Obesity dysregulates the pulmonary antiviral immune response

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Almond, Mark 
Jackson, Millie M. 
Jha, Akhilesh 
Katsoulis, Orestis 

Obesity is a well-recognized risk factor for severe influenza infections but the mechanisms underlying susceptibility are poorly understood. Here, we identify that obese individuals have deficient pulmonary antiviral immune responses in bronchoalveolar lavage cells but not in bronchial epithelial cells or peripheral blood dendritic cells. We show that the obese human airway metabolome is perturbed with associated increases in the airway concentrations of the adipokine leptin which correlated negatively with the magnitude of ex vivo antiviral responses. Exogenous pulmonary leptin administration in mice directly impaired antiviral type I interferon responses in vivo and ex vivo in cultured airway macrophages. Obese individuals hospitalised with influenza showed dysregulated upper airway immune responses. These studies provide insight into mechanisms driving propensity to severe influenza infections in obesity and raise the potential for development of leptin manipulation or interferon administration as novel strategies for conferring protection from severe infections in obese higher risk individuals.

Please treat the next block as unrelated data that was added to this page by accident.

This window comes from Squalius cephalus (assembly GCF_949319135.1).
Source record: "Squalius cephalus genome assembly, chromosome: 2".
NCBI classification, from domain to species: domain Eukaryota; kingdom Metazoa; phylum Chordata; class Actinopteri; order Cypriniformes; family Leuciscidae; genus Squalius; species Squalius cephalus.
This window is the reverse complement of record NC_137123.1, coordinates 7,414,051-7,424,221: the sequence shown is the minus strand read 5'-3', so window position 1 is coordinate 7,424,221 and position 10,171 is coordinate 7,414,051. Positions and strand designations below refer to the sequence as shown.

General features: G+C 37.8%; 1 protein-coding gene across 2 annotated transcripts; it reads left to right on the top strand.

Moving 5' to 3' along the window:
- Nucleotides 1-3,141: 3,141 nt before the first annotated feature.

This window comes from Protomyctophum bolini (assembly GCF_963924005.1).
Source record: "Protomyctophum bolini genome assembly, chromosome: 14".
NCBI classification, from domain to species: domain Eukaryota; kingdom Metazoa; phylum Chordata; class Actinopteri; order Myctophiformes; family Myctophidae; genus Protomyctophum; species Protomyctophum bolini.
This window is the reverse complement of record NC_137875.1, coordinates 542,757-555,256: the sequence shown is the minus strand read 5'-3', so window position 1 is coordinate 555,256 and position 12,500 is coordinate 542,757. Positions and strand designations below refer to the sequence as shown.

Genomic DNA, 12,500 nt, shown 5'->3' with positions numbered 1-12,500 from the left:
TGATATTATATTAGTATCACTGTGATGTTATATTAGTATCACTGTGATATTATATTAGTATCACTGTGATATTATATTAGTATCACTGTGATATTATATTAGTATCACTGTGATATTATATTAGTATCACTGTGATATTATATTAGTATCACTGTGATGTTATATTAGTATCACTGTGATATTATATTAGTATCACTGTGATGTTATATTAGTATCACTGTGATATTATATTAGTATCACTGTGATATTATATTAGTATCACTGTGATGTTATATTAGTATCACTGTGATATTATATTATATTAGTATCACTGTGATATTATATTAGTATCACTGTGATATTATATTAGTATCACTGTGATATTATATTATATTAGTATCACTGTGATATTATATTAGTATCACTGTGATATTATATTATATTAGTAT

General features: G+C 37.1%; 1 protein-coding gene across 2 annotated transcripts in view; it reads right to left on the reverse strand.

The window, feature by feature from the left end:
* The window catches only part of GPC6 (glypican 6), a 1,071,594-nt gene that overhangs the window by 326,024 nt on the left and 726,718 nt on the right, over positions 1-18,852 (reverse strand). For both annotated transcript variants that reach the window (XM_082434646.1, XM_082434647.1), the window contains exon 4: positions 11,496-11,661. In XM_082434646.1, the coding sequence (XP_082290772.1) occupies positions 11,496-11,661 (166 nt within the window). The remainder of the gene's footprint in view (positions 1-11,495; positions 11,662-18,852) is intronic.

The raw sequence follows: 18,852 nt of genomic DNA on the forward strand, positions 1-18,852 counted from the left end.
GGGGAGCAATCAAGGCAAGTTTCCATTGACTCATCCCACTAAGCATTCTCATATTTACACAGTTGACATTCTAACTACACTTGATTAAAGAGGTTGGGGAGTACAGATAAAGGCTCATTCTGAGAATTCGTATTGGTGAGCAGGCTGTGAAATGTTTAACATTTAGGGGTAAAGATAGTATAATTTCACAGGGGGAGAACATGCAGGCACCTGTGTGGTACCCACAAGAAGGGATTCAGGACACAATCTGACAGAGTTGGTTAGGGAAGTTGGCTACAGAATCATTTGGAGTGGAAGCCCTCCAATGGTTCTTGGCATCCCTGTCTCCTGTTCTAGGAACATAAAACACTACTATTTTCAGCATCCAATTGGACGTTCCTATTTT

Acknowledgements: M.A. was supported by a Wellcome Trust/Imperial College Clinical Research Training Fellowship. A.J. is supported by an MRC Clinician Scientist Fellowship (MR/Y000935/1). R.J.S. is a Wellcome Trust Senior Research Fellow in Basic Biomedical Sciences (209458/Z/17/Z). S.L.J. is a National Institute for Health Research (NIHR) Emeritus Senior Investigator and received support from the Asthma UK Clinical Chair (Grant CH11SJ), European Research Council Advanced Grants 233015 and 788575, Medical Research Council Centre Grant G1000758 and Asthma UK Centre Grant AUK-BC-2015-01. A.S. is supported by an MRC Clinician Scientist Fellowship (MR/V000098/1). We thank the staff in the Sir Alexander Fleming Building Flow Cytometry Facility for assistance with flow cytometry experiments. This research was supported by the NIHR Imperial Biomedical Research Centre (BRC). The views expressed are those of the author(s) and not necessarily those of the NIHR or the Department of Health and Social Care.

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Nature Communications
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Nature Publishing Group UK
RCUK | Medical Research Council (MRC) (MR/V000098/1)